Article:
All’s well that begins well and will have no end.
With an airy lightness, seemingly brittle but with underlying strength and resilience, Tadhg McSweeney’s assemblages document an exploration of the world around us – it’s various landscapes and built environments. He explores boundaries between painting, sculpture and installation with a broad and experienced understanding of how things work. McSweeney’s process involves combining off-cuts, fragments and found objects to investigate the properties of materials and how they behave. They are maquettes of abstract forms that disregard responsibility towards practical function, structures that spring forth as manifestations of ideas that take place intuitively-plans are not drawn up, leaving space open for unpredictability and imagination. Some structures are built using older works that have been taken apart, sundering various assemblages from previous exhibitions and allowing them to become part of a new piece. This process of construction and deconstruction is one of the defining factors of McSweeney’s practice as fragments within the work are granted a cyclical function. His recent work, often becoming a museum for previously articulated ideas as the history of the artists practice is contained within each piece, like a set of matryoshka dolls. Lighting is also important. It shines through the assemblages illuminating various reflective surfaces and casting an array of shadows across the floor. Ripples of light permeate a frosted window onto the wall behind and silhouettes shudder. These shadows and silhouettes are very much a part of the work as they create other surfaces and images. The purpose of shadows is to deceive the senses and present us with a phantom world. McSweeney’s assemblages reveal, simultaneously, their interior and exterior and there is a feeling of being presented with several perspectives at once. In many ways McSweeney’s work is concerned with how we produce our environment and subsequently how we interact with that production. The dialectic of inside and outside is ubiquitous and thus evokes Gaston Bachelard’s The Poetics of Space, in which he writes extensively on the matter. Bachelard highlights as a poetic example, the work of Henri Michause and his tendency to “aggravate the line of demarcation between outside and inside” in his struggle to resolve his inner understanding of the world with his outer participation in it. We can observe a similar preoccupation between the dichotomy of inside and outside in the work of McSweeney who brings his knowledge and skill of building to bear on these precise and idiosyncratic structures that simultaneously evoke carpentry and architecture. The work spurs reflection on such dichotomies as interior and exterior, absence and presence, fragment and whole. In a series of three-dimensional collages that often relate to each other, there is a development of terrains, landscapes, cityscapes and archipelagoes as well as structures that evoke an anti-monumental and transient kind of architecture that is characteristic of shantytowns. Fractured and segregated, sectioned, bordered and self contained, the work alludes to the closing gap between nature and culture that is associated with modernity. Embedded in Tadhg Mcsweeney’s practice is his admiration for sculptors of the Russian avant-garde like Vladimir Tatlin and Kazimir Malevich. Consequentley the work is given an art historical context that relates to developments in the medium of sculpture at a time when such artists were coming to terms with the rapidly chainging landscape of modernity as well as the role of art in society and revolution. Malevich’s futurist opera Victory Over the Sun tells a story of capturing the sun and thus establishes a new viewpoint amidst the continuities of time and space. The first scene of the opera begins with two strongmen surging through the curtain onto a black and white set to declare “All’s well that begins well and will have no end”. A poster dating from 1913 proclaims that the performances, which took place in Luna Park Theatre in St Petersburg, were the first productions of Futurist theatre in the world. The Strongmen close the opera much as it began calling out again “All’s well that begins well and has no end. The world will die but for us there is no end”. The opera was an expression of both revolution and cyclicality. Similarly Vladimir Tatlin’s Monument to the Third International (1919-1925) contained compartments inside the tower that revolved at different speeds. Svetlana Boym, in her essay entitled Ruins of the Avant-Garde has argued that the significance of Tatlin’s tower lay in its emblematic stance; as a symbol for revolution, “Tatlin’s tower embodied many explicit and implicit meanings of the word ‘revolution’. Originally from a scientific discourse, the word first meant repetition and rotation. Only in the seventeenth century did it begin to signify its opposite: a breakthrough, an unrepeatable event”. In essence these are artistic productions that champion unfinalizeability, a sentiment echoed in Tadhg McSweeney’s work whose assemblages conjure a structurally evolving world that is perpetually constructed and reconstructed, manifesting in a surface topography that acts simultaneously as a vessel for past values and utopian projections of the future.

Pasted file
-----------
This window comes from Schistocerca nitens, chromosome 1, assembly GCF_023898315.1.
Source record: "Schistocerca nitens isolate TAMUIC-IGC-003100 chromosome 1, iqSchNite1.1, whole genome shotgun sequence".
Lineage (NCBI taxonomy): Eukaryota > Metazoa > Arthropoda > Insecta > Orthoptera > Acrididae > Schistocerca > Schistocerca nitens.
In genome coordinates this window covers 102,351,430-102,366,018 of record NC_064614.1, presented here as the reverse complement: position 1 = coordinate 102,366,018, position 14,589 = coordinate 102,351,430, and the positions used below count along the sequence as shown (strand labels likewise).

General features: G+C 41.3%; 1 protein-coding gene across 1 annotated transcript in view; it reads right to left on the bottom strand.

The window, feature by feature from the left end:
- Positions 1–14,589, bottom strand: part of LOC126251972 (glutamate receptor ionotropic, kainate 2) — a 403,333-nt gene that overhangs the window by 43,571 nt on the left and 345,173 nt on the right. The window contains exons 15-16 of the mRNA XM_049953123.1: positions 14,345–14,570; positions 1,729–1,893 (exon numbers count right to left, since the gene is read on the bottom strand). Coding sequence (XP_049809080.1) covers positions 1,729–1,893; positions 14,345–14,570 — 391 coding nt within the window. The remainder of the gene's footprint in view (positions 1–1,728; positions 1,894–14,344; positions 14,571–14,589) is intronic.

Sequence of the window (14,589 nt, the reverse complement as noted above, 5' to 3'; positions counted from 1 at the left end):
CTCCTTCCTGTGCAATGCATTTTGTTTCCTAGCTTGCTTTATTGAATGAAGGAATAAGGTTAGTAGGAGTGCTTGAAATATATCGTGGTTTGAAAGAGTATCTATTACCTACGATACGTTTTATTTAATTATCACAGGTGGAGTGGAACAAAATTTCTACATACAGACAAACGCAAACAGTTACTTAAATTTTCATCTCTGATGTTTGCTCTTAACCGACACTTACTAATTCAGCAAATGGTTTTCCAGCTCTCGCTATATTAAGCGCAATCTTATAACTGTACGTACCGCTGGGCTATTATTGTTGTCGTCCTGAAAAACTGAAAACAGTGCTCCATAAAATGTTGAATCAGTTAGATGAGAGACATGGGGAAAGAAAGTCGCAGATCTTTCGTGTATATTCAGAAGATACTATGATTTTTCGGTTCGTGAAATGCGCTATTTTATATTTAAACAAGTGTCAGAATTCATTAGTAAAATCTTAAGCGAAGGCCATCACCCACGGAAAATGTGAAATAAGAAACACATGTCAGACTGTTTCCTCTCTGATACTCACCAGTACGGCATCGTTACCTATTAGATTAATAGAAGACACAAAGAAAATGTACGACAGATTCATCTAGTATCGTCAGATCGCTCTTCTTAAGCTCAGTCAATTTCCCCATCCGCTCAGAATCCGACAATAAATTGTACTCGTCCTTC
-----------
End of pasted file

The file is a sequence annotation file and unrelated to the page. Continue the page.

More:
Ingrid Lyons is an artist and writer based in Dublin